On Independence Day, 1902, a monument was unveiled in the center of Yakima Avenue and Third Street of what is now downtown Yakima.

Over the last, nearly 110 years, it has fallen prey to the elements and is in need of restoration.


Having lived in Yakima since 1977, I had probably driven by this statue hundreds of time without ever stopping for a moment to find out who it was and why it was there.

Had it not been for my good friends Jan Lowell and Mike Isaacs, I still may not.  They are spearheading an effort, in conjuction with the City of Yakima, the Yakima Arts Commission and the Yakima Valley Museum, to have the statue placed inside and have a sturdier replica cast to replace the original.  (They even created his own Facebook page!)

Now, just who exactly is this person, carved of stone and peering over the city for the last century, and why should we care?


The statue depicts Colonel John Jacob Weisenberger, beloved commander of Company E of North Yakima, which fought during the Philippine Insurrection following the Spanish-American War in 1899.  It is a tribute not only to the Colonel who led them in battle, but also a memoriam to the 10 soldiers and one nurse who fell during the conflict.


When the monument was revealed for the first time, many surviving members of Company E were present for the ceremony.  At the base of the original statue was a water faucet for the public to drink from as well as a trough for horses.

in 1908, newly constructed tracks for streetcars down the center of Yakima Avenue forced the moving of the Colonel to the intersection of 2nd and B Streets in front of the new courthouse.  In the 40's, it was relocated again to its present location in the Memorial Parkway of South Naches Avenue where it intersects with Yakima Avenue (kiddie-corner from the Y.M.C.A.)

The original cost of $1,500 was funded primarily through the sale of "lucky pennies" that were sold for $1 apiece.  Each coin was numbered for a rafflling off of 646 prizes amounting to $800.  Holders of the pennies also were able to vote on where the site of the monument would be.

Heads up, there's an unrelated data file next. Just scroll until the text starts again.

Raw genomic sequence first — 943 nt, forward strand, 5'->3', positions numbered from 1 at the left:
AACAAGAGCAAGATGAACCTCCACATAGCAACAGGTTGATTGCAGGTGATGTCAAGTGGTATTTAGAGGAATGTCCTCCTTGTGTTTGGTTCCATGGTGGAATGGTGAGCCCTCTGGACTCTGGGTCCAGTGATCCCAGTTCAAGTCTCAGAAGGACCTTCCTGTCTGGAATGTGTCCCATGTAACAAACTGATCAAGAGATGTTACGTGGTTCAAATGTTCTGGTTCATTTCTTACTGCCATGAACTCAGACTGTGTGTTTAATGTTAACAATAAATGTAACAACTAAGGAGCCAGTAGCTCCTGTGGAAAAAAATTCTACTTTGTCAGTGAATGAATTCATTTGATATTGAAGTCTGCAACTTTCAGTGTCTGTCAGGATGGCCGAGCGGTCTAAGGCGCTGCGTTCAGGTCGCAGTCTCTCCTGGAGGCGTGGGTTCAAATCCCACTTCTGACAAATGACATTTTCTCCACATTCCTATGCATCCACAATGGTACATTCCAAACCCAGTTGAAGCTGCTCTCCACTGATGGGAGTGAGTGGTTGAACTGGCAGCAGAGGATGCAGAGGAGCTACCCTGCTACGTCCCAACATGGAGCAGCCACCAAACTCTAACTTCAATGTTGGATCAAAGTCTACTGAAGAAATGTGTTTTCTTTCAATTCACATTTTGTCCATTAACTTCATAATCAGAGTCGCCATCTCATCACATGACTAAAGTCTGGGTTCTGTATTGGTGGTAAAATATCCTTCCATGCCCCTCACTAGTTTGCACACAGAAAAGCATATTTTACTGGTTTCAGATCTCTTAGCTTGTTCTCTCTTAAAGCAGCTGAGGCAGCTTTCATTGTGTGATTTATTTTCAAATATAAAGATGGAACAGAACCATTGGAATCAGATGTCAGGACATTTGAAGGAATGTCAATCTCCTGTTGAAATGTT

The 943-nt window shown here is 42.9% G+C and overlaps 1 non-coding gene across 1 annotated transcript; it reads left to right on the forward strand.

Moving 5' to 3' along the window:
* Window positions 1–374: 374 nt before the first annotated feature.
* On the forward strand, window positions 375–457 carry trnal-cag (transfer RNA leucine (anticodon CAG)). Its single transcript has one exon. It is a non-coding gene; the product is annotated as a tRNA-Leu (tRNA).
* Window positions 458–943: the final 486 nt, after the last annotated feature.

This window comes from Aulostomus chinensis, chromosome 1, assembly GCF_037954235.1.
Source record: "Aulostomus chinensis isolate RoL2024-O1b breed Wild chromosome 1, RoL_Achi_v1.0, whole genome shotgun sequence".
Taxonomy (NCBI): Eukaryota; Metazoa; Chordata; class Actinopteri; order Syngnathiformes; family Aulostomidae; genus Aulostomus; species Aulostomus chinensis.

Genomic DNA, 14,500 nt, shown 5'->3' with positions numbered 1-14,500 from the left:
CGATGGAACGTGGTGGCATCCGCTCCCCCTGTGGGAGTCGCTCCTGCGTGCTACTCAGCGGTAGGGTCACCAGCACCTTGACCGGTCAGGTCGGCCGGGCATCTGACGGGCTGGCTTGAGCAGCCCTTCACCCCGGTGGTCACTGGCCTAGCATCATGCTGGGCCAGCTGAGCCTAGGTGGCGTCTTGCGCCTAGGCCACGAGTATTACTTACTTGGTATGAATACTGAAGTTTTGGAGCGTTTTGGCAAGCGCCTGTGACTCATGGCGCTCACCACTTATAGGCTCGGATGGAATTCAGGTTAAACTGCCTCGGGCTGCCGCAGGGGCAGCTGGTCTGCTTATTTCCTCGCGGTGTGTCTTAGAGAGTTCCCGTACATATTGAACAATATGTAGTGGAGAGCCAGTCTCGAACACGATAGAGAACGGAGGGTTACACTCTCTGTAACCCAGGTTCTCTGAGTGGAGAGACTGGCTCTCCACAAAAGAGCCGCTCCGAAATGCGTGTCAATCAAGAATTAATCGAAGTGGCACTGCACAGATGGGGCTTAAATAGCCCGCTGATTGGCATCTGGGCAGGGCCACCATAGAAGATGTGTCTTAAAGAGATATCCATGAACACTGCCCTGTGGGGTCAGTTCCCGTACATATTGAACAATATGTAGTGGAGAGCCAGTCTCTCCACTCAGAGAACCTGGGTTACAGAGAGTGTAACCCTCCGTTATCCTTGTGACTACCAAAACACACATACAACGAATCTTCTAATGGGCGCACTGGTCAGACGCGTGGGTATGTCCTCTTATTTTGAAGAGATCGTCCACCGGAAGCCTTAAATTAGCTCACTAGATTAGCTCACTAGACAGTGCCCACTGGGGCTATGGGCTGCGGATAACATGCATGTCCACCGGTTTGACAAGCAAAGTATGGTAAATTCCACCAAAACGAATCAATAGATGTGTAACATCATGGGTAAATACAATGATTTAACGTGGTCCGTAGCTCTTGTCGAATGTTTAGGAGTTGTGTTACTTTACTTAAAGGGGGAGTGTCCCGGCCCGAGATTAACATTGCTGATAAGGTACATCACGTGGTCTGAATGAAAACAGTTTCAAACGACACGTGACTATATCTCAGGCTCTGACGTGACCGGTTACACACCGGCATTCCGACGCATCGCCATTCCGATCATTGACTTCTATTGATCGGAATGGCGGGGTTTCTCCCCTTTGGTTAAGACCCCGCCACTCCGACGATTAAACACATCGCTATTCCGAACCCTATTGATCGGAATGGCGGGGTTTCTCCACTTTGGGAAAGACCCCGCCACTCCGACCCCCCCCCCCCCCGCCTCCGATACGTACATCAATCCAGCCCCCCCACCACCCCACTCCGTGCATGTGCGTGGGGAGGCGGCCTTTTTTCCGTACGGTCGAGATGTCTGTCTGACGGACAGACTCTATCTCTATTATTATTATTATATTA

The monument is now 110 years old and has seen the city grow and change.  It even witnessed (see: above photo) the carriage of President Teddy Roosevelt pass by when he came through town, but it is finally showing signs of age.  Chunks of stone have broken from the sculpture and crack show where new pieces will soon fall away.  The dedication to Company E, carved on the base, is badly damaged with entire sections of text now missing.

Specialists in restoration have determined the "The Colonel" cannot make it much longer outside.

On April 17th, 2012, the Yakima City Council approved a community-led plan to move the monument to the Yakima Valley Museum where it will be displayed and preserved for posterity.  A cast replica of the Colonel will be produced to replace it.  The new statue will be made of granite and bronze which will ensure its survival for many more centuries.

You can see a history of the monument, as well as future plans for it, at a display inside City Hall.


Now, just like 110 years ago with the sale of "lucky pennies", the community must raise the funds needed to carry out the plan and preserve - not only Yakima's oldest public monument - but the memories of those who fought and died for our country from Company E. 

If you would like to help "Save Our Colonel," you can make a gift via check (payable to: Yakima Valley Museum) or credit card (VISA/MC/Discover - Include: card #, expiration date, CVC code and your signature) and mail to:

Save Our Colonel
Yakima Valley Museum
2105 Tieton Drive
Yakima, WA  98902

R.I.P., Colonel J.J. Weisenberger.


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